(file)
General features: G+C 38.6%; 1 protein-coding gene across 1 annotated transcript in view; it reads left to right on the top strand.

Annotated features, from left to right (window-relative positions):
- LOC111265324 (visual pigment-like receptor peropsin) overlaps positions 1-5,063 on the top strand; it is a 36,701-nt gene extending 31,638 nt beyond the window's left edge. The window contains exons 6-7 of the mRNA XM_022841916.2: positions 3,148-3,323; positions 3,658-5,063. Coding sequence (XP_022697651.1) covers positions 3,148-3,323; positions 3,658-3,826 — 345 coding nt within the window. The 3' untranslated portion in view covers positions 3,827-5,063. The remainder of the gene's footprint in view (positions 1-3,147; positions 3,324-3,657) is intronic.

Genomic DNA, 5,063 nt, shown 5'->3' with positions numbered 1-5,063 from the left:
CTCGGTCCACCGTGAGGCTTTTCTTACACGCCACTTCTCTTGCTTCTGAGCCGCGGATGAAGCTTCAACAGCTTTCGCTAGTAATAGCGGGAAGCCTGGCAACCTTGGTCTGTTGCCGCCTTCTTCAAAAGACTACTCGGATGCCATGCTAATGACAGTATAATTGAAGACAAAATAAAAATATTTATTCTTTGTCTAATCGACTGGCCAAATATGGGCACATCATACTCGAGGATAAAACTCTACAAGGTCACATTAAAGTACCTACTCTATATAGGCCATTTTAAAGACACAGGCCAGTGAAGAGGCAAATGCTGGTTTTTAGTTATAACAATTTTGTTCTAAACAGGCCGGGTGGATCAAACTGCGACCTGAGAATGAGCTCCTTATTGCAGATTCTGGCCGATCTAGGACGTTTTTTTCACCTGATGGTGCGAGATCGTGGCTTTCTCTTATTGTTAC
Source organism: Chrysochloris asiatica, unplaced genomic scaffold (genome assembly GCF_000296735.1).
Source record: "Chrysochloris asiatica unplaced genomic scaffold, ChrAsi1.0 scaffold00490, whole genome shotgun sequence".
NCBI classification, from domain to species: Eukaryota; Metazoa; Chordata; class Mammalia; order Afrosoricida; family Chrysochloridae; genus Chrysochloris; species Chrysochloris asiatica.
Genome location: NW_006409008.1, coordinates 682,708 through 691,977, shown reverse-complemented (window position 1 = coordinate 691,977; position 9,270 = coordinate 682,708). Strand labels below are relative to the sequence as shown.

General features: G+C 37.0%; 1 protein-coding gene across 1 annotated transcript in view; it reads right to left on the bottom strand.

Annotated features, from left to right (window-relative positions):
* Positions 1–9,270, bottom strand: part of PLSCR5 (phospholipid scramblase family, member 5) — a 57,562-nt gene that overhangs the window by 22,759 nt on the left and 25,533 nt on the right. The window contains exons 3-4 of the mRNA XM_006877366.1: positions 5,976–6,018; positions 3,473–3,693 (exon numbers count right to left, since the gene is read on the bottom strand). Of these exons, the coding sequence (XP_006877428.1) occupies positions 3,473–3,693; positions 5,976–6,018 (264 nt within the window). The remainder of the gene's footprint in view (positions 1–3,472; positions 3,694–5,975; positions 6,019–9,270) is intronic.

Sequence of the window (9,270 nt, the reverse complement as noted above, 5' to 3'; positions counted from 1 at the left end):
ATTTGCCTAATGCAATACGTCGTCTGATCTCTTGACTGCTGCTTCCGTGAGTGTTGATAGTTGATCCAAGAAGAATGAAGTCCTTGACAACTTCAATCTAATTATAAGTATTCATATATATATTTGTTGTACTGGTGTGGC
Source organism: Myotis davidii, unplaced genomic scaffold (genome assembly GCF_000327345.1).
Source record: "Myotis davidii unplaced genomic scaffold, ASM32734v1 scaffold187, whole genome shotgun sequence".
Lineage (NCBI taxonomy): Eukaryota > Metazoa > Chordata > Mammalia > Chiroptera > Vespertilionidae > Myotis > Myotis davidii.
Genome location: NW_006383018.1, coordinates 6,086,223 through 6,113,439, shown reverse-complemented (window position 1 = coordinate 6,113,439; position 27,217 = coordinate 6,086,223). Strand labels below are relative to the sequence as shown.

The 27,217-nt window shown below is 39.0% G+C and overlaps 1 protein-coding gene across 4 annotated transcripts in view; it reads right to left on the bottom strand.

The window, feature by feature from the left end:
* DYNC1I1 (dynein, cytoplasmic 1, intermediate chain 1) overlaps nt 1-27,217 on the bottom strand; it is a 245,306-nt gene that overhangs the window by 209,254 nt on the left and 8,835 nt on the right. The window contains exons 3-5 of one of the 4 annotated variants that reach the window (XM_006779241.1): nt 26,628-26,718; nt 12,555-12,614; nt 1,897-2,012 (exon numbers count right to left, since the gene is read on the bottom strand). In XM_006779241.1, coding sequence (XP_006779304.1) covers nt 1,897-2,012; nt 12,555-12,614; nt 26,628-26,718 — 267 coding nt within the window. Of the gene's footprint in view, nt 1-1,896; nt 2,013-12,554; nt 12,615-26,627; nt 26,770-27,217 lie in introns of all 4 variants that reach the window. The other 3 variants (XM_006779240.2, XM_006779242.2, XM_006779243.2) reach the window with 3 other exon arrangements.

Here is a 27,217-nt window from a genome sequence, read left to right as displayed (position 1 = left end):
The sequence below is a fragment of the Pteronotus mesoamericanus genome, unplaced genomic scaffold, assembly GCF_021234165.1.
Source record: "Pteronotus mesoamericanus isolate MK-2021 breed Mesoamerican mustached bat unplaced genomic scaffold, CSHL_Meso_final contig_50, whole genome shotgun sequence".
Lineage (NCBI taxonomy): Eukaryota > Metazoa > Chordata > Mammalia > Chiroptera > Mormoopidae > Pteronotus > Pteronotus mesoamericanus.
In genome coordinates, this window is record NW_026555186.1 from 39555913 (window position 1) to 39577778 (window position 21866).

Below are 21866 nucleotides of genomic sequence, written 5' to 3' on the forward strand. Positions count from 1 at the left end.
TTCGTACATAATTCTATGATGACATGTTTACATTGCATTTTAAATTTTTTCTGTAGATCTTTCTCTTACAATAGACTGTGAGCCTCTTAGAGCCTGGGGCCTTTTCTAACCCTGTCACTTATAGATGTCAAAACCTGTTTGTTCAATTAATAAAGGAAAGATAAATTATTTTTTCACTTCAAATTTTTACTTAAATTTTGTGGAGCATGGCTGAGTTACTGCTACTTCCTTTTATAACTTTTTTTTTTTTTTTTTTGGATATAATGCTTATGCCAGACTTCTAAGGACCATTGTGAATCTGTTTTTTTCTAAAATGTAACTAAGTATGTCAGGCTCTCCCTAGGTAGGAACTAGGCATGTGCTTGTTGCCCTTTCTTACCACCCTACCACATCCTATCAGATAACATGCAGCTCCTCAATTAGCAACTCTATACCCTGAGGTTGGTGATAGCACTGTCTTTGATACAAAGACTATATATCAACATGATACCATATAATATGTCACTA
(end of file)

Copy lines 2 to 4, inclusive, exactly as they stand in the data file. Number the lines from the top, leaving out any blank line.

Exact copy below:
Annotated features, from left to right (window-relative positions):
- LOC111265324 (visual pigment-like receptor peropsin) overlaps positions 1-5,063 on the top strand; it is a 36,701-nt gene extending 31,638 nt beyond the window's left edge. The window contains exons 6-7 of the mRNA XM_022841916.2: positions 3,148-3,323; positions 3,658-5,063. Coding sequence (XP_022697651.1) covers positions 3,148-3,323; positions 3,658-3,826 — 345 coding nt within the window. The 3' untranslated portion in view covers positions 3,827-5,063. The remainder of the gene's footprint in view (positions 1-3,147; positions 3,324-3,657) is intronic.

Genomic DNA, 5,063 nt, shown 5'->3' with positions numbered 1-5,063 from the left: